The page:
She has reminded me that God sends us help in familiar forms. Our labor and delivery nurse Kelly was from De Pere, with family who had attended St. Norbert College.
She has taught me that I do not “own my life” but am a “steward of the life” that God has given me – a quote in the St. Francis Hospital elevator that I repeatedly read as I went to Stephanie’s hospital room. She has taught me to love even those people you think you do not know – because, in reality, we do know them.
This unborn five-month-old child has reminded me how to pray. Samantha Grace has restored my faith in the comforting words of Scripture. Truly, as it says in Psalms 8:3, “Out of the mouths of babes and sucklings, you have fashioned praise.” Christ said, “Let the children come to me and do not prevent them; for the kingdom of heaven belongs to such as these.”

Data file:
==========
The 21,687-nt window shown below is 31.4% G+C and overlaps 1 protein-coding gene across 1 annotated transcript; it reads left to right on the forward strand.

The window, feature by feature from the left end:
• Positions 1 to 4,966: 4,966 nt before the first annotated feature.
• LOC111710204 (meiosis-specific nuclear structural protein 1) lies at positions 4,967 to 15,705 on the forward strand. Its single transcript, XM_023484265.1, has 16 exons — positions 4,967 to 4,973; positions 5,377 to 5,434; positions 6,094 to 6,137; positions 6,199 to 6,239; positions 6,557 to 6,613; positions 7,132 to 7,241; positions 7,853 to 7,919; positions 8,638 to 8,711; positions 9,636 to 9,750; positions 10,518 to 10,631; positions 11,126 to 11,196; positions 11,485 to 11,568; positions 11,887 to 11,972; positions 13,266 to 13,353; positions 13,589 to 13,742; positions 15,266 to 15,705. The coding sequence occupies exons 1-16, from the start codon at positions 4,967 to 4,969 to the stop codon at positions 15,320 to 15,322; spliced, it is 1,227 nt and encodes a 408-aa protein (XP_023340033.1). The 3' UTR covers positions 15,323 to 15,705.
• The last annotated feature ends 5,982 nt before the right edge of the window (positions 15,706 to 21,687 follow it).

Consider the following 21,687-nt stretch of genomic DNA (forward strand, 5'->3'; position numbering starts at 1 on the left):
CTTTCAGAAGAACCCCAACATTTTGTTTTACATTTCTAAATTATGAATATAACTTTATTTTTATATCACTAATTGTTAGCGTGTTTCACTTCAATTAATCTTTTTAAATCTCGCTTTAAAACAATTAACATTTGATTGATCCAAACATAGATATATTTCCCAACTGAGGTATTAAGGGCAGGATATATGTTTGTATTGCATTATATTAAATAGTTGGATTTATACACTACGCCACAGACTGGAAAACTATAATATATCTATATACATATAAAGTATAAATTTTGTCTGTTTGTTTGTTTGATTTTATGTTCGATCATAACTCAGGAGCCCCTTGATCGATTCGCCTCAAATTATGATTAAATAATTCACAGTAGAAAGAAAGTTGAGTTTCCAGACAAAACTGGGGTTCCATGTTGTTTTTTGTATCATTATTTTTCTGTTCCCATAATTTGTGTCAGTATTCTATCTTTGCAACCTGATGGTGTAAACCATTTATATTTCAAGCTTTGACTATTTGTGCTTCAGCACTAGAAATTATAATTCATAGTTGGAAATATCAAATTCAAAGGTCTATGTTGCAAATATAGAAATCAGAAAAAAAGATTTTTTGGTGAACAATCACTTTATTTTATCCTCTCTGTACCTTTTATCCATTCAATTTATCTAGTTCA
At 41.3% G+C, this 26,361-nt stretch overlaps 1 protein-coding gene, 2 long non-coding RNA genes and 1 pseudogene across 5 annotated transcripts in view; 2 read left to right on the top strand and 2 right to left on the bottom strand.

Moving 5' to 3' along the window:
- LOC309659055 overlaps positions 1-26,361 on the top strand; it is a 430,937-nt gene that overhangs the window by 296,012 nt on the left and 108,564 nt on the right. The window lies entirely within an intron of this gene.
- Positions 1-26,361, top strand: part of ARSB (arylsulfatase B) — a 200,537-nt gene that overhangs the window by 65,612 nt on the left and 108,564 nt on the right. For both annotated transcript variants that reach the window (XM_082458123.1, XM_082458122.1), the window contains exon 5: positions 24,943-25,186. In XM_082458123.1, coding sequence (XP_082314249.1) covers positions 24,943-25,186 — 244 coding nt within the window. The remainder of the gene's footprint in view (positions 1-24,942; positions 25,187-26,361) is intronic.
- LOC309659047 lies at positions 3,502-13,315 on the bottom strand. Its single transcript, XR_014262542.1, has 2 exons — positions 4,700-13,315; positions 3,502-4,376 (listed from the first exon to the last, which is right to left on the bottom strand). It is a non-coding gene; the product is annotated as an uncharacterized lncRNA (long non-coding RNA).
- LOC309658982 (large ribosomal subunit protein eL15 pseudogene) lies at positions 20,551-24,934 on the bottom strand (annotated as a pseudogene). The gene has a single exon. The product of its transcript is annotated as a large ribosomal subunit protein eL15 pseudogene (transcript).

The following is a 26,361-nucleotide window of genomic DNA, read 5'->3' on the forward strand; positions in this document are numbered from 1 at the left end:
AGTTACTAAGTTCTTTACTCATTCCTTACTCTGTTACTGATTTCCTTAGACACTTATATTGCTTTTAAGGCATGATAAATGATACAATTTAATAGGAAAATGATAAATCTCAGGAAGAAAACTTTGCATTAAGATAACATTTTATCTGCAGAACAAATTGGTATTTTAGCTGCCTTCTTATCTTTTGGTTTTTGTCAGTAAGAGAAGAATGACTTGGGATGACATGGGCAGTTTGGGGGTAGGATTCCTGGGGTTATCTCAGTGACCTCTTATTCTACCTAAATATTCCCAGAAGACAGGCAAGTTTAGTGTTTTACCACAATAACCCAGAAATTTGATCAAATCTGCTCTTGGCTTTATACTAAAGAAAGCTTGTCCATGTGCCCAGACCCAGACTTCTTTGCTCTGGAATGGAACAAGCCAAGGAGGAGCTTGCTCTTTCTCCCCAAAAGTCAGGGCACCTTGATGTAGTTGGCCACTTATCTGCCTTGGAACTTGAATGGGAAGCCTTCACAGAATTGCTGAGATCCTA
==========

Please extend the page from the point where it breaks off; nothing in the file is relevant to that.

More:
Though my pain runs deep, though I do not understand why this child – my child – had to go now, though I will not have a picture of Samantha to put on the mantel next to her sisters and brother, I find a small measure of comfort in the knowledge that she was called to Christ and, as the picture on the memorial table suggests, is cradled in his arms. Stephanie and I have talked about the fact that we feel we should be the ones to have the chance to comfort her. And I wish we had. But Christ comforts all of us – and Samantha has reminded me of that.